W3C home > Mailing lists > Public > www-style@w3.org > April 2000

Re: eval()

From: Matthew Brealey <webmaster@richinstyle.com>
Date: Thu, 27 Apr 2000 11:40:37 -0700
Message-ID: <390889A5.18D4@richinstyle.com>
To: www-style@w3.org
Daniel Glazman wrote:
> Matthew Brealey wrote:
> 
>  > Since the value is an integer (in pixels) rather than (say) 12cm, the
>  > issue of 12cm-1 doesn't arise - we have one integer minus another.
> 
> No you don't. You have a length minus a integer without unit.
> Some other people could say that the equation is not homogeneous.
> Please do not read "cast 12cm-1px into pixels" when you have "12cm-1".

No, you have size="1". The *value* is an integer, although it happens to
*represent* a number of pixels.
 
>  > Yes, I know. I'm talking at the moment as being under CSS3; i.e., under
>  > the UI WD, which redefines content so that this is ok.
> 
> The UI WD allows the use of content in certain cases, not for all
> elements.

No, it allows it in all cases.

>  > One could change this of course, so that the UA effectively validates
>  > twice, and therefore the UA is required when it encounters a
> 
> I don't think so. This single validation process is a major item in CSS
> and I am quite sure that Bert, the Temple's keeper as we say in french,
> will follow me on that point. (hey Bert, don't play with that :-)
> 
> Preserving that is a key element in the promise some people made some
> time ago (we are all getting old...) : CSS will not be a programming
> language.
>
>  > declaration, either of the type eval() that might turn out to be invalid
>  > or of type that could return a null value, to remember the previous
>  > declaration. For example, if there was BODY {background:  white;
>  > background: eval(attr(bgcolor)) in the UA style sheet, then the UA would
>  > say 'Aha! This might not be valid, I'd best not forget my earlier
>  > declaration'.
> 
> This is simple to write, not so simple to implement. Oh, by the way, it
> breaks the current specificity machanism...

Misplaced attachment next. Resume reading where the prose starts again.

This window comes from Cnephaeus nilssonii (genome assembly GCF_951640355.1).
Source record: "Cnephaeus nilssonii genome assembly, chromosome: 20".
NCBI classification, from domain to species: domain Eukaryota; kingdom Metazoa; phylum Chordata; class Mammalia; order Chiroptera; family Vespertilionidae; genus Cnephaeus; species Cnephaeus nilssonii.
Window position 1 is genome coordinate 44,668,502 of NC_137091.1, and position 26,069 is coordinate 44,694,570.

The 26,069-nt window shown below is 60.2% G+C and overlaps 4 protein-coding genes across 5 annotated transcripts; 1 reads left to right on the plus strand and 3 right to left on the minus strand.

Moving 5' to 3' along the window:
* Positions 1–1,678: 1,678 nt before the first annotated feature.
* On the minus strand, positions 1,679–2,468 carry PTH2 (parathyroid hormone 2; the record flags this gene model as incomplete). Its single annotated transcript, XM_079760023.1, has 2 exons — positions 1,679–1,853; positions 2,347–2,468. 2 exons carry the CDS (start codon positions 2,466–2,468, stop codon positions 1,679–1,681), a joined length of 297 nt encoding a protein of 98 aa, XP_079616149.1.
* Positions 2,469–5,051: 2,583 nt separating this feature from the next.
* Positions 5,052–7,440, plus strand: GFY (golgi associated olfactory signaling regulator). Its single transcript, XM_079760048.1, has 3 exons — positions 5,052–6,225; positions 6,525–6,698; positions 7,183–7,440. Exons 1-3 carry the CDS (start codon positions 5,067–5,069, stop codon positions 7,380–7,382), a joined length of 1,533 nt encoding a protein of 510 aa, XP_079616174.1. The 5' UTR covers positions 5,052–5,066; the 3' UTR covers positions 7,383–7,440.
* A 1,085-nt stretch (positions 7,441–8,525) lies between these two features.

Your objections seem be caused by the manner in which I expressed my
argument: had I said that 'if the attribute hasn't been set, the
declaration is invalid and should be ignored', rather than 'if the
function returns a null value, the declaration is invalid and should be
ignored' I do not think you would have said that it would turn CSS into
a programming language (anymore than had I said if the value for the
declaration hasn't been set (e.g., 'color: '), the declaration should be
ignored (as in fact is the case now), and I think you should now see
that my proposal has got very little to do with programming at all.

But, however, there is a more real problem, and one that has been raised
before, and that is that any kind of UA declaration mapping HTML to CSS
suffers from specificity and order problems. For example, the UI WD
sample style sheet includes its sample UA style sheet declarations of
the form content: attr(value). Such declarations are mapping HTML
formatting attributes, of specificity 0 at start of author style sheet,
to UA style sheets of irrelevant specificity. Clearly this is wrong, and
to allow such declarations, and also those of form
[formatting-attribute=value] {property: value}, more far-reaching
changes to the cascade than the minor (or non-existent) ones for which
you lambast my proposal.

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Received on Thursday, 27 April 2000 06:36:06 GMT

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